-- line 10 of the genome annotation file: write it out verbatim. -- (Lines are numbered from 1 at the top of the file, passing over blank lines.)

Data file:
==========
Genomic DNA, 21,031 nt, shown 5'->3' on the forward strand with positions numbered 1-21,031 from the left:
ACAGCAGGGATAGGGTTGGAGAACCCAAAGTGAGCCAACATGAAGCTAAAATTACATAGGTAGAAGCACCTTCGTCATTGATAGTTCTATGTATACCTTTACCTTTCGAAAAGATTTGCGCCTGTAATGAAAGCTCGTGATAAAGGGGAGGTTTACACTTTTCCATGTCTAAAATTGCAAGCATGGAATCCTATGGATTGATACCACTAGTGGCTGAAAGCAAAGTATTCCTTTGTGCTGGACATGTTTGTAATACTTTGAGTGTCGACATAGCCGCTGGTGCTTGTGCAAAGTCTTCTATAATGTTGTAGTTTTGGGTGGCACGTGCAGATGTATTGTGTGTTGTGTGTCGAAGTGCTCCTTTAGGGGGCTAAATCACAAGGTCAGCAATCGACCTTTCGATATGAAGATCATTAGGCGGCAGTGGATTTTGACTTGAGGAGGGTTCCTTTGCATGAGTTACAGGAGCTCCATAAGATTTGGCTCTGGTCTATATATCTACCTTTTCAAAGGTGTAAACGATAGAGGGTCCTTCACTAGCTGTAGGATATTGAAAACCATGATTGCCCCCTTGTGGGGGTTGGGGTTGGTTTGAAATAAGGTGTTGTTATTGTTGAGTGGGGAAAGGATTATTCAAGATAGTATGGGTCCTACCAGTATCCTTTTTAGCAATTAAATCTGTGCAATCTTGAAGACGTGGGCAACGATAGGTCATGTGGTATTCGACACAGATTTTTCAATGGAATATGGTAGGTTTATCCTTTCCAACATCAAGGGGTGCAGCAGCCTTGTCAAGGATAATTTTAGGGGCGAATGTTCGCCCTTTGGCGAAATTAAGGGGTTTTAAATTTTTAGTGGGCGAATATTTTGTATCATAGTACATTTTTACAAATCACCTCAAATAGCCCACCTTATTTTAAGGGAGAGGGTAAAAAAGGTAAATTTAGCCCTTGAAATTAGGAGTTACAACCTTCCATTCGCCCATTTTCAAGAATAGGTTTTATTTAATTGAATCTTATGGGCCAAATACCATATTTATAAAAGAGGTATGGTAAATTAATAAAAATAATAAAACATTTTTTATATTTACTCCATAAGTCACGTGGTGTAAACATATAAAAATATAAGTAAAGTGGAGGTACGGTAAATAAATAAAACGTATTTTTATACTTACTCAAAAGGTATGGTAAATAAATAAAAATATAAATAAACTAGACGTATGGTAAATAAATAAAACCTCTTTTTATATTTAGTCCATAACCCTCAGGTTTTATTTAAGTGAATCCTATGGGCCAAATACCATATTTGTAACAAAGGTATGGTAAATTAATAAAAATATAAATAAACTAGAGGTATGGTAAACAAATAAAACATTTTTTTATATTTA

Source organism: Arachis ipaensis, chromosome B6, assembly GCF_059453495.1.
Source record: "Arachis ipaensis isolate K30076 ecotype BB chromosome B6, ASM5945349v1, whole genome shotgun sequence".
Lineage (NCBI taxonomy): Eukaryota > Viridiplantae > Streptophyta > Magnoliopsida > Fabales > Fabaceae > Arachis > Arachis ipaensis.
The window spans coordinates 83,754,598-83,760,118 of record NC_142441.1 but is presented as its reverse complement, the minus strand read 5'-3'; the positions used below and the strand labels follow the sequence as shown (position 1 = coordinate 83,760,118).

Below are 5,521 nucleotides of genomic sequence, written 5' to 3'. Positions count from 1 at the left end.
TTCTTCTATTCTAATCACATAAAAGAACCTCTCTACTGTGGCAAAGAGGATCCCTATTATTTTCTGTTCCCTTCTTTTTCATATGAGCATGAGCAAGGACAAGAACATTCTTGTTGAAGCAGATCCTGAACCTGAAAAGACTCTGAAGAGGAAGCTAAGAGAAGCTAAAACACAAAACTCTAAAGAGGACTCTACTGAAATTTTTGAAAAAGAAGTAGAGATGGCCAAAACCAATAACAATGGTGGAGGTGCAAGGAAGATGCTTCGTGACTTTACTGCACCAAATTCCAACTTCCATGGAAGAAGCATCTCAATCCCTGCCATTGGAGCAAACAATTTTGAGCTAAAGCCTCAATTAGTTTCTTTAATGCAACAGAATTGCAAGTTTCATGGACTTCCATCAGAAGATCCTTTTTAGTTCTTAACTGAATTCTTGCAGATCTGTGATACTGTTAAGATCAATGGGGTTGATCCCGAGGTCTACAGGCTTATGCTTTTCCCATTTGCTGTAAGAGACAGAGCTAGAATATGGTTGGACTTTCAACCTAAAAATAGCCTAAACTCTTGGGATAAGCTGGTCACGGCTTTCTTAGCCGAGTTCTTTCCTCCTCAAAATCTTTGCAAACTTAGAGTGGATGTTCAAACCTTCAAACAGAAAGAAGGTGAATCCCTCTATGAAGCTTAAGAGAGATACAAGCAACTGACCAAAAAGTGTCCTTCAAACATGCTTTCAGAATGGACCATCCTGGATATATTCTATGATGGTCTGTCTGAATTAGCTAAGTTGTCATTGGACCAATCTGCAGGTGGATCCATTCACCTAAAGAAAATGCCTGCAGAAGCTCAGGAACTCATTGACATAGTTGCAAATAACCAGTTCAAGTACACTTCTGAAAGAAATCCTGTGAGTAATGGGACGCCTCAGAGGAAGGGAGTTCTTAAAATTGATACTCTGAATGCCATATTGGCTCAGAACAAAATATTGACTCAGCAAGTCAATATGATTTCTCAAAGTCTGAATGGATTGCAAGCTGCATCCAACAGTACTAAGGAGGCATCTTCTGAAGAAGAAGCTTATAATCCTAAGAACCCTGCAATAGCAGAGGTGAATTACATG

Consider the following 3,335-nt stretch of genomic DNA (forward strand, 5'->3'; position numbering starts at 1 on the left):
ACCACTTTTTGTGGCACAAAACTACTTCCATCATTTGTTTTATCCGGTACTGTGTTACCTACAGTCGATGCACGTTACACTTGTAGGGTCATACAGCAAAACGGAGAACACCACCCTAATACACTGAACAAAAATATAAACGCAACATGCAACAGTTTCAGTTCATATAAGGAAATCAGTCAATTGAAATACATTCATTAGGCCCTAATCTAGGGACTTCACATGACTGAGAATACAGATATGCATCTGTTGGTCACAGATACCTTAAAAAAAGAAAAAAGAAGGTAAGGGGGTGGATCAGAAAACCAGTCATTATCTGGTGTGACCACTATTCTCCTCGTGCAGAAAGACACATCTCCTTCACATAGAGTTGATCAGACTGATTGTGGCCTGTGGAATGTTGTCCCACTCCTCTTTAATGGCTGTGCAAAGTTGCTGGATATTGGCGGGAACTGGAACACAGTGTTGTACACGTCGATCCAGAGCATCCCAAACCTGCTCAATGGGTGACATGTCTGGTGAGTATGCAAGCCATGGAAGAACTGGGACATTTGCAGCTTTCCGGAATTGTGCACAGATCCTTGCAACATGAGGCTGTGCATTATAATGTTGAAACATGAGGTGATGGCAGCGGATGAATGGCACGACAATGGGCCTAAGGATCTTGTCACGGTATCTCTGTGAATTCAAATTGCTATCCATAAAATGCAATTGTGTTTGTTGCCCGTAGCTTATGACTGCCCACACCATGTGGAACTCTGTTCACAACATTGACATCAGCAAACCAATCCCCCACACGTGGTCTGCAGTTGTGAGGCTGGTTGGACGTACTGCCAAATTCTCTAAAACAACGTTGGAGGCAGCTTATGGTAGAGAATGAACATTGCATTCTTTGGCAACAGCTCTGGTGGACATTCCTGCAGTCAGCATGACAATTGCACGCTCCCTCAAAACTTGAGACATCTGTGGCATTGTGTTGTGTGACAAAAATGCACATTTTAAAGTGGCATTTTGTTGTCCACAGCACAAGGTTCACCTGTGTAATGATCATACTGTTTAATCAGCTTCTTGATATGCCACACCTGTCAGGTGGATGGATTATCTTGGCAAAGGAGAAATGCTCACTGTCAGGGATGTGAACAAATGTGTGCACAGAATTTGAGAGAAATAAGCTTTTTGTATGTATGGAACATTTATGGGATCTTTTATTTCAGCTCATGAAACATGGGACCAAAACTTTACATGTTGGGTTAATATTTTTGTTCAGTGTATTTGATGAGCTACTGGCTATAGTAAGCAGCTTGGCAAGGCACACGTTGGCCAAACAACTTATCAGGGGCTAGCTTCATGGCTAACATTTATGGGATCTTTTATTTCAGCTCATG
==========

ACCACTTTTTGTGGCACAAAACTACTTCCATCATTTGTTTTATCCGGTACTGTGTTACCTACAGTCGATGCACGTTACACTTGTAGGGTCATACAGCAAAACGGAGAACACCACCCTAATACACTGAACAAAAATATAAACGCAACATGCAACAGTTTCAGTTCATATAAGGAAATCAGTCAATTGAAATACATTCATTAGGCCCTAATCTAGGGACTTCACATGACTGAGAATACAGATATGCATCTGTTGGTCACAGATACCTTAAAAAAAGAAAAAAGAAGGTAAGGGGGTGGATCAGAAAACCAGTCATTATCTGGTGTGACCACTATTCTCCTCGTGCAGAAAGACACATCTCCTTCACATAGAGTTGATCAGACTGATTGTGGCCTGTGGAATGTTGTCCCACTCCTCTTTAATGGCTGTGCAAAGTTGCTGGATATTGGCGGGAACTGGAACACAGTGTTGTACACGTCGATCCAGAGCATCCCAAACCTGCTCAATGGGTGACATGTCTGGTGAGTATGCAAGCCATGGAAGAACTGGGACATTTGCAGCTTTCCGGAATTGTGCACAGATCCTTGCAACATGAGGCTGTGCATTATAATGTTGAAACATGAGGTGATGGCAGCGGATGAATGGCACGACAATGGGCCTAAGGATCTTGTCACGGTATCTCTGTGAATTCAAATTGCTATCCATAAAATGCAATTGTGTTTGTTGCCCGTAGCTTATGACTGCCCACACCATGTGGAACTCTGTTCACAACATTGACATCAGCAAACCAATCCCCCACACGTGGTCTGCAGTTGTGAGGCTGGTTGGACGTACTGCCAAATTCTCTAAAACAACGTTGGAGGCAGCTTATGGTAGAGAATGAACATTGCATTCTTTGGCAACAGCTCTGGTGGACATTCCTGCAGTCAGCATGACAATTGCACGCTCCCTCAAAACTTGAGACATCTGTGGCATTGTGTTGTGTGACAAAAATGCACATTTTAAAGTGGCATTTTGTTGTCCACAGCACAAGGTTCACCTGTGTAATGATCATACTGTTTAATCAGCTTCTTGATATGCCACACCTGTCAGGTGGATGGATTATCTTGGCAAAGGAGAAATGCTCACTGTCAGGGATGTGAACAAATGTGTGCACAGAATTTGAGAGAAATAAGCTTTTTGTATGTATGGAACATTTATGGGATCTTTTATTTCAGCTCATGAAACATGGGACCAAAACTTTACATGTTGGGTTAATATTTTTGTTCAGTGTATTTGATGAGCTACTGGCTATAGTAAGCAGCTTGGCAAGGCACACGTTGGCCAAACAACTTATCAGGGGCTAGCTTCATGGCTAACATTTATGGGATCTTTTATTTCAGCTCATG